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Keeping Score

By Cindy Luis

Wednesday, March 1, 2000

Playing name game
with colleges

THERE'S gender equity. There's political correctness. How about gender correctness?

Every night when editing the college basketball roundups, the sports staffers play a form of Trivial Pursuit. The game is called "Guess the Nickname.''

Most nights, it's pretty simple, with few trips to the sports Bible entitled "The Blue Book.'' Happy to say, we're pretty good at nicknames.

The questions that do arise concern what colleges call their women's teams.

Do they go by the same name as the men's team or are they known as the Lady (fill-in-the-men's nickname)?

Do they have a different name, such as the Women of Troy at Southern Cal or the Roadrunners (instead of Aggies) at New Mexico State?

Personally, I don't care much for the royalty bit. It's condescending in a way, such as when some schools add "ettes'' at the end of their women's teams - although Axettes (Acadia) does sound better than Axewomen.

However, it might not work at Rutgers, home of the Scarlet Knights and Lady Knights. The Scarlet Ladies does sound a little risque.

The only exception might be at Centenary, the alma mater of University of Hawaii men's basketball coach Riley Wallace. The men's teams are the Gentlemen or Gents; the women's teams are the Ladies.

Heidelberg College in Ohio used to call its teams the Student Princes and Lady Student Princes. Why they didn't use Student Princesses is beyond me.

The gender confusion may have led to the recent name change to The 'Berg. That's neutral enough, but an ice floe is hardly intimidating - unless one is either the Titanic or a Mastodon (the nickname of Indiana-Purdue-Ft. Wayne).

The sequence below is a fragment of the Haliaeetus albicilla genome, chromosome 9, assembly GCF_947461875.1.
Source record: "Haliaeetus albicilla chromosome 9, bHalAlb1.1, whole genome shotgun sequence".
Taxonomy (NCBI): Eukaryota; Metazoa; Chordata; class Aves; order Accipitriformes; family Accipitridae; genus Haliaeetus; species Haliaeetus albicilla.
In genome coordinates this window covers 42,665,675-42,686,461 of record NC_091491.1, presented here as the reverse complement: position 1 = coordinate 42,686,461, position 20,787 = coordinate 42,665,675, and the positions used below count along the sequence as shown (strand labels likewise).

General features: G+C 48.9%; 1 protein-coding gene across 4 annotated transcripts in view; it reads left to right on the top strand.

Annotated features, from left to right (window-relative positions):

AND what's up with Colorado State (Lady Rams) and Southern Methodist (Lady Mustangs)? Sorry, but there are no such animals. Ewes and Fillies would be more zoologically correct, as would Gamehens instead of Lady Gamecocks at South Carolina.

At Arkansas, where the men's and women's athletic departments are financially independent of the other, the sports information department is very clear on the nicknames. It's the Razorbacks and Lady'Backs, not the Lady Razorbacks.

Then there's the case of Northern Arizona, which went a little too far for a time. The Lumberjacks and the Lumberjills? I don't think so.

Talk about clever. At Arkansas-Monticello, it's the Cotton Blossoms and Boll Weevils. At Central Arkansas, it's the Bears and the Sugar Bears.


FORMER Wahine assistant basketball coach Mary Hile-Nepfel is in her 13th season as co-head women's coach at the University of San Francisco. She has been trying for years to have the nickname changed from Lady Dons.

She doesn't care for "Donas.'' Her suggestion is "Gray Fog.''

Maybe not.

At least UC Santa Barbara could go with Gauchas instead of Gauchos. Or Toreras, instead of Toreros, at the University of San Diego.

St. Mary's College in Notre Dame, Ind., didn't have much of a problem in choosing an appropriate nickname. They are the Belles of St. Mary's ... and obviously an all-women's school.

New England College is called The Pilgrims. But you have to wonder why Wabash College went for Little Giants instead of Cannonball.

The only bad thing about the Blue Book is it doesn't give definitions.

Just what IS a Pronghorn? If you know an alumnus or alumna of the University of Lethbridge, give me a call.

Cindy Luis is Star-Bulletin sports editor.
Her column appears weekly.

E-mail to Sports Editor

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